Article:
Essay of the Week: One Son, Two Moms and a Search for Masculinity, By Alexander Romero-Ruffo

My light-up velcro sneakers sank into the plush carpet of a large room on the second floor of my preschool.  Like every other small child in the room, we were all intimidated by one another, and stayed close to the safety of our parents’ legs.  Around each child was one man and one woman. When I looked up at mine, I saw two women; I saw my moms. 

 

While I had seen fathers before, I had not been surrounded by them and their sons, my peers.  I knew that my grandfather was my mom’s father, yet seeing them around my friends somehow felt different.  That first day, I realized that my friends had something that I did not. What’s the difference between two moms and one mom and one dad?  The question lingered as I grew up. I witnessed father-son interaction and sometimes felt like I was missing something. 

 

“Don’t quit! Be a man!” I heard an animated father yell as his son was being pinned to the mat.  In high school, I joined the wrestling team with my closest friends, who seemed to be on the team to please their fathers.  My friends had done it all — Brazilian Jiu Jitsu, boxing, and wrestling — every time with their fathers in the stands pushing them to be better, stronger, manlier.  I was envious.

 

I looked to my cousin William as a role model.  When I was thirteen, I visited him in Atlanta, determined to bond and gain his acceptance.  We had gone to a shooting range to celebrate his law school graduation. He placed the small revolver in my hand, and I fired, pretending the recoil was not jarring. Afterwards, he suggested we go to his favorite restaurant, a local steakhouse.  I had not eaten meat in a year. Without mentioning my recent vegetarianism, I made an exception to taste the food about which he raved. Yet, after the trip, I began eating meat. In doing so, I altered my taste to be like him.

 

A few months passed, and Thanksgiving rolled around.  At dinner, we talked about my parents’ coming out stories which shifted my perspective on identity.  I had heard Anita’s coming out story dozens of times, but Marie-Elena always remained quiet on the subject.  Finally, she shared that in trying to be someone whom her parents would approve of, she never had a chance to come out to her mother before she died.  In her story, though obviously different from my own, I drew multiple parallels to my inner struggles.  I had imposed a one-dimensional masculine character on myself. Fearing how others would perceive me, I sought to hide parts of my true self that might not align with that character.  Through my mom’s story, I realized that I’m not the only one who has ever tried to craft a specific image to satisfy others. I came to understand the value of being authentic.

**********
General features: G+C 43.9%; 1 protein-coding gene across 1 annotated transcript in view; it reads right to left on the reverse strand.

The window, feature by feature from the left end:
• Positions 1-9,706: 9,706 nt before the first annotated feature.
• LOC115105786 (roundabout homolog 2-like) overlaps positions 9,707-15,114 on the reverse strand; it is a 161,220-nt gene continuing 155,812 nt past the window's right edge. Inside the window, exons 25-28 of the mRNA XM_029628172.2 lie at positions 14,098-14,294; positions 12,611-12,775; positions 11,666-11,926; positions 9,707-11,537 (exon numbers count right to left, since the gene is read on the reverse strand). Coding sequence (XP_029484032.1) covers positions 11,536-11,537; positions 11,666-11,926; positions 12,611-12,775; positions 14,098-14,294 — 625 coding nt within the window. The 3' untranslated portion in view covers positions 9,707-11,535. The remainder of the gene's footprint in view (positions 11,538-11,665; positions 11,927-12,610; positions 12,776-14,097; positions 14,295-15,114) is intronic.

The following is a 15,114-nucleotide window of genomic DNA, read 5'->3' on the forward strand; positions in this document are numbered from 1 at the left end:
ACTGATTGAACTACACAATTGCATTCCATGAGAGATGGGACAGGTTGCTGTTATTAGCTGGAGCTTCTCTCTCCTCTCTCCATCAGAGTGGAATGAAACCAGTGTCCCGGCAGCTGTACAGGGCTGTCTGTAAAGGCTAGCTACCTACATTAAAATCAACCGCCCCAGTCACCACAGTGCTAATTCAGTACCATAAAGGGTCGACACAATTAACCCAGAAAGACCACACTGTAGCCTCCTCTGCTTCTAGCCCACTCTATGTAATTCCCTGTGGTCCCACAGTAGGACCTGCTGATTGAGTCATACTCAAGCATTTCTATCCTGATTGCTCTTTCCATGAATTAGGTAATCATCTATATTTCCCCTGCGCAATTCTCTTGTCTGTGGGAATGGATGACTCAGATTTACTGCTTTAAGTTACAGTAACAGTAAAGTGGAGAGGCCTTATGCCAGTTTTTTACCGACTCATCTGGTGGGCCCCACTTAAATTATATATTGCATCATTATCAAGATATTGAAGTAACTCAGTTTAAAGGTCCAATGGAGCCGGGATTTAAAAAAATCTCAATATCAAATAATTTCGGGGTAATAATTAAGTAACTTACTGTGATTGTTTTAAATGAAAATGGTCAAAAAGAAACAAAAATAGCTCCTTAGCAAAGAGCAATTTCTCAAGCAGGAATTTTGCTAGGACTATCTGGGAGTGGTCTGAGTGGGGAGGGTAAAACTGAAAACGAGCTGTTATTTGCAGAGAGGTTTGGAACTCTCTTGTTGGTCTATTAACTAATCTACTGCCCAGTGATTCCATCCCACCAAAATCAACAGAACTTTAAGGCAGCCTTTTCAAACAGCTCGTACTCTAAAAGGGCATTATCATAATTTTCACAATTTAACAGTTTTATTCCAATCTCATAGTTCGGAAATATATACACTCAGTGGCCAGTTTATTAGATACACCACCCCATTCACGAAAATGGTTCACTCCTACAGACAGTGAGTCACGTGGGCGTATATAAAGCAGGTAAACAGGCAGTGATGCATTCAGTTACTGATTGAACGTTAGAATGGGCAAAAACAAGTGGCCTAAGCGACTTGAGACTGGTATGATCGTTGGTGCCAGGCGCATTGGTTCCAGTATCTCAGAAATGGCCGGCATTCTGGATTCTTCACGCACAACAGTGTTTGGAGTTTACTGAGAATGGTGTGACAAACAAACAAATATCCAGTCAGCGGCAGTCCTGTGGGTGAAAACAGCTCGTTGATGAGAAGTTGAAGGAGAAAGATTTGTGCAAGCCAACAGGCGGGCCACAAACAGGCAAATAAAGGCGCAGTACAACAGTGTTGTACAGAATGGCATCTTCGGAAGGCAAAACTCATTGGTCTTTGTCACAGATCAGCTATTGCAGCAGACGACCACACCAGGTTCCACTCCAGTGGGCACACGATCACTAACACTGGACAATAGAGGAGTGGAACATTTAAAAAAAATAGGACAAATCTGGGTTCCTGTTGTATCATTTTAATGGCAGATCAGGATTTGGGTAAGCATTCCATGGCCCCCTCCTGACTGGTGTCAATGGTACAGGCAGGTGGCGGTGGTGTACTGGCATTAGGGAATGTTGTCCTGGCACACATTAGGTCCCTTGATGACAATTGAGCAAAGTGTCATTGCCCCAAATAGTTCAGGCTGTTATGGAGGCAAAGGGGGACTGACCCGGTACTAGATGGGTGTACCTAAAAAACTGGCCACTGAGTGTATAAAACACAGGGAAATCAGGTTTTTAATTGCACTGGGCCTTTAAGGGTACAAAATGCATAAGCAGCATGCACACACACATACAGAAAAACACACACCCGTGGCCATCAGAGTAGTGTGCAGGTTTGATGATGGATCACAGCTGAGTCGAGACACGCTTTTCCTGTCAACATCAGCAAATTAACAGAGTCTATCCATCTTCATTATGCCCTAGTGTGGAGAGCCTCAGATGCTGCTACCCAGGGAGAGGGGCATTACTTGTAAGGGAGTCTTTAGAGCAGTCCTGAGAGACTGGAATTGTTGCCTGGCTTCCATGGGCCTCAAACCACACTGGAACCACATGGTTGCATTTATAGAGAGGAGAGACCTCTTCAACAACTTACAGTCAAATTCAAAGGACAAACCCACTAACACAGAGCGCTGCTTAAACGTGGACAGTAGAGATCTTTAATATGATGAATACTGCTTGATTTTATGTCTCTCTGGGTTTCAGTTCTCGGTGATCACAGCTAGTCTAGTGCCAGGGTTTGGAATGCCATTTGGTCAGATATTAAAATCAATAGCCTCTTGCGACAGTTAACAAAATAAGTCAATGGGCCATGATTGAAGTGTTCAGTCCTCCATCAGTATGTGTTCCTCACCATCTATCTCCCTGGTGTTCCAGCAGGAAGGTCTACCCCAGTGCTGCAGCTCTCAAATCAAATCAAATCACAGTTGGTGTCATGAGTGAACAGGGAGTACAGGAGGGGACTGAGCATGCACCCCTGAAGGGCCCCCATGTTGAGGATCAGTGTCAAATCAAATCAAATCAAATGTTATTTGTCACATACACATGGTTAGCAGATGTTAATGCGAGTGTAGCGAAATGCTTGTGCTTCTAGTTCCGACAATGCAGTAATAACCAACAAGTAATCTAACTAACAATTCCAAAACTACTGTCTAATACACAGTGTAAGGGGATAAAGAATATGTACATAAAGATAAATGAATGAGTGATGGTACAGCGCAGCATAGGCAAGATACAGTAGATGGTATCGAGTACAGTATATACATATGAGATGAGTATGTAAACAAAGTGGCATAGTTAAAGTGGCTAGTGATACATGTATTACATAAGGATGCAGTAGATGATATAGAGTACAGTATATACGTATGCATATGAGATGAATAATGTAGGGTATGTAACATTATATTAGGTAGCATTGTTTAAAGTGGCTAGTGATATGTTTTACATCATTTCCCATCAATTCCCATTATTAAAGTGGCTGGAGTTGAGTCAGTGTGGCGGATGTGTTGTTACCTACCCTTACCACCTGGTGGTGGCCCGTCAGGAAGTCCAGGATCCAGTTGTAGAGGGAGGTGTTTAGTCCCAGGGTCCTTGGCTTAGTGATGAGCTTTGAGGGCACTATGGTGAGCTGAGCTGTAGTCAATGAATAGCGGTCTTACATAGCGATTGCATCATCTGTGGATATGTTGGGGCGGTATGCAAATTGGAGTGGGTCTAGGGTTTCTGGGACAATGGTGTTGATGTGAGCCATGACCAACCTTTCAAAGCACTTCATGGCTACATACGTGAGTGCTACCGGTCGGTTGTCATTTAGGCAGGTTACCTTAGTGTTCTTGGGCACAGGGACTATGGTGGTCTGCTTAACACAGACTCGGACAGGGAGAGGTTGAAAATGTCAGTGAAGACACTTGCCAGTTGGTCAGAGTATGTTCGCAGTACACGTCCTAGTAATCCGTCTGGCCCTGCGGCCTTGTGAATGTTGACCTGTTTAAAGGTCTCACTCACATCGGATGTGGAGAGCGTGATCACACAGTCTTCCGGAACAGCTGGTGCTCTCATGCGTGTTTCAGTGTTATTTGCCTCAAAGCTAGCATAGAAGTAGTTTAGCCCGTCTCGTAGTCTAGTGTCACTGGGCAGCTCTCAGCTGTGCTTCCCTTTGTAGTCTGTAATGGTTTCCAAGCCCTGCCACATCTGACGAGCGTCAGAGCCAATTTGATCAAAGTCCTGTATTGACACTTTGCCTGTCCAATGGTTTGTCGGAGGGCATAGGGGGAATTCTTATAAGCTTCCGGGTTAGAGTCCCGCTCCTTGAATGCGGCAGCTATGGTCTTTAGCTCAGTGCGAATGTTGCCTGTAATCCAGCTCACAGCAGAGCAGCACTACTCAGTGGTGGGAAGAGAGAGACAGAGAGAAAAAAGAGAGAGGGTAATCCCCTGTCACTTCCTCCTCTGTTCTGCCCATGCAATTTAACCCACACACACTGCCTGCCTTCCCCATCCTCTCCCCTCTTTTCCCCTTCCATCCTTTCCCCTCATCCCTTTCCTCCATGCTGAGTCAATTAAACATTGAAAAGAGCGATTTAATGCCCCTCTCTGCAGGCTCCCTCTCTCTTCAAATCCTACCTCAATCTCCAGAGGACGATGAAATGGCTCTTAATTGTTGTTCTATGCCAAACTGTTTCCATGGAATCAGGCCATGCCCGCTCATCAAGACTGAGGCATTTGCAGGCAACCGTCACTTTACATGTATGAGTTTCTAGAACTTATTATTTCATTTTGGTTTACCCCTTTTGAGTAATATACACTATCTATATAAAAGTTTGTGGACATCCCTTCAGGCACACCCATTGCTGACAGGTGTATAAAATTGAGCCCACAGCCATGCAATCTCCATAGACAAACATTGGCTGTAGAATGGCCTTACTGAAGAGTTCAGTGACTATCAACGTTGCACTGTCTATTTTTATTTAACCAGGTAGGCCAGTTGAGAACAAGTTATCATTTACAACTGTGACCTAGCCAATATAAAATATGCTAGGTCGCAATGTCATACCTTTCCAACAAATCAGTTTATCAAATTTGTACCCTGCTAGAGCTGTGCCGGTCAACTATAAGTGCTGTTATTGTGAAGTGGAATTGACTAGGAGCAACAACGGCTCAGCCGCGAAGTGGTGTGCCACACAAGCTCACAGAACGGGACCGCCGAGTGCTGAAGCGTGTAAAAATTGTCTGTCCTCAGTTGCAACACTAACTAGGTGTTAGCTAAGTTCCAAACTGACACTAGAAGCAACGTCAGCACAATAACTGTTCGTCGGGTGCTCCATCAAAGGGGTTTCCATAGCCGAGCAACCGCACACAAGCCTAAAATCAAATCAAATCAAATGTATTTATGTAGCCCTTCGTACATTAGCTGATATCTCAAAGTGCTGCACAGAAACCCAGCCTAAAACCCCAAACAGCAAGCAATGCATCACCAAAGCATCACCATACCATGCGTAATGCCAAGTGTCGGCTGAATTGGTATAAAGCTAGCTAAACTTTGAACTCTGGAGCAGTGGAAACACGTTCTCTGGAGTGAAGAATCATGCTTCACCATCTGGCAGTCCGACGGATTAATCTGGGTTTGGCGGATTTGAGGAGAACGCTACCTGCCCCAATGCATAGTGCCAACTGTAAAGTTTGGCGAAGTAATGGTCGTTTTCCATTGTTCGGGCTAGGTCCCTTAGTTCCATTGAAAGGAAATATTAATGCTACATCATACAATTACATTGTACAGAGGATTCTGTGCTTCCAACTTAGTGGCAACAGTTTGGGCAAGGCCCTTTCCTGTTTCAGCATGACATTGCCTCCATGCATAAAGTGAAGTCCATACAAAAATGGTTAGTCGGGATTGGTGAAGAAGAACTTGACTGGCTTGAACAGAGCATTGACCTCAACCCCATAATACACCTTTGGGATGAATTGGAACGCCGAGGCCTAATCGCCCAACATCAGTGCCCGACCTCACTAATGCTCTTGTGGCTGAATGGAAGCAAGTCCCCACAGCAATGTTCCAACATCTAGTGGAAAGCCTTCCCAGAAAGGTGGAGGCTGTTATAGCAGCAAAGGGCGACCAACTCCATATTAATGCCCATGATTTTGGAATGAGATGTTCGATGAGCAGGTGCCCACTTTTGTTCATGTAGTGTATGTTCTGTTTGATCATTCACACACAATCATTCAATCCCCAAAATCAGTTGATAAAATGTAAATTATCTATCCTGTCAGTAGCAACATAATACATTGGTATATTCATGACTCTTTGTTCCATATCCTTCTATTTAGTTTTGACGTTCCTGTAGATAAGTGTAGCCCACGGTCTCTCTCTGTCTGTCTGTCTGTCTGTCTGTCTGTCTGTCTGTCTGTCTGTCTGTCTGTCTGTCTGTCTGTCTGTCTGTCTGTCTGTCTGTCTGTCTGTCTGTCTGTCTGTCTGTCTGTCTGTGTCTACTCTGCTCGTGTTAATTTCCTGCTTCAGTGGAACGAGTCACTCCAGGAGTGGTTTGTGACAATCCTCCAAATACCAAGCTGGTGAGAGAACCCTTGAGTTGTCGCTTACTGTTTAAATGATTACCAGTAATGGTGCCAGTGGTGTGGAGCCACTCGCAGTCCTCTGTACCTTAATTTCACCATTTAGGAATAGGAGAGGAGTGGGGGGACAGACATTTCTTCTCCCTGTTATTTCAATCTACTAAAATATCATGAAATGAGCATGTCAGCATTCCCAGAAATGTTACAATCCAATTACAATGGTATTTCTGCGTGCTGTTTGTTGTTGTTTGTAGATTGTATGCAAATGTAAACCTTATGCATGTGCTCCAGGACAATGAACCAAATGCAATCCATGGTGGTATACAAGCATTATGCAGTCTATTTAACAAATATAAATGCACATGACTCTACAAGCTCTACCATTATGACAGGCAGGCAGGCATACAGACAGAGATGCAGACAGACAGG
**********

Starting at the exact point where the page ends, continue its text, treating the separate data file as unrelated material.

Although I’ve grown to see the value of authenticity, I recognize my search for a stereotypical masculine self as a formative experience; it was a process that made me aware of my true identity.  Masculinity is what I make of it; I shouldn’t seek out how society defines it. Yet, I am not done defining it as it pertains to me.  

 

I still see my peers interact with their fathers and ask myself, “Would I be different if I had a father?” The answer is yes, I would be different.  Maybe I would still wrestle. Maybe I would have never entertained the thought of becoming a vegetarian. But now I’ve become aware of my overcompensating and noticed the absurdity of that question.  Having two moms cannot be reduced to either good or bad. It is, however, something different. Difference gave me a chance to see things from another perspective, and because of it, I feel more responsible for my identity and individuality.  

 

Alexander Romero-Ruffo, a graduate of The Dalton School, will be a freshman at Yale.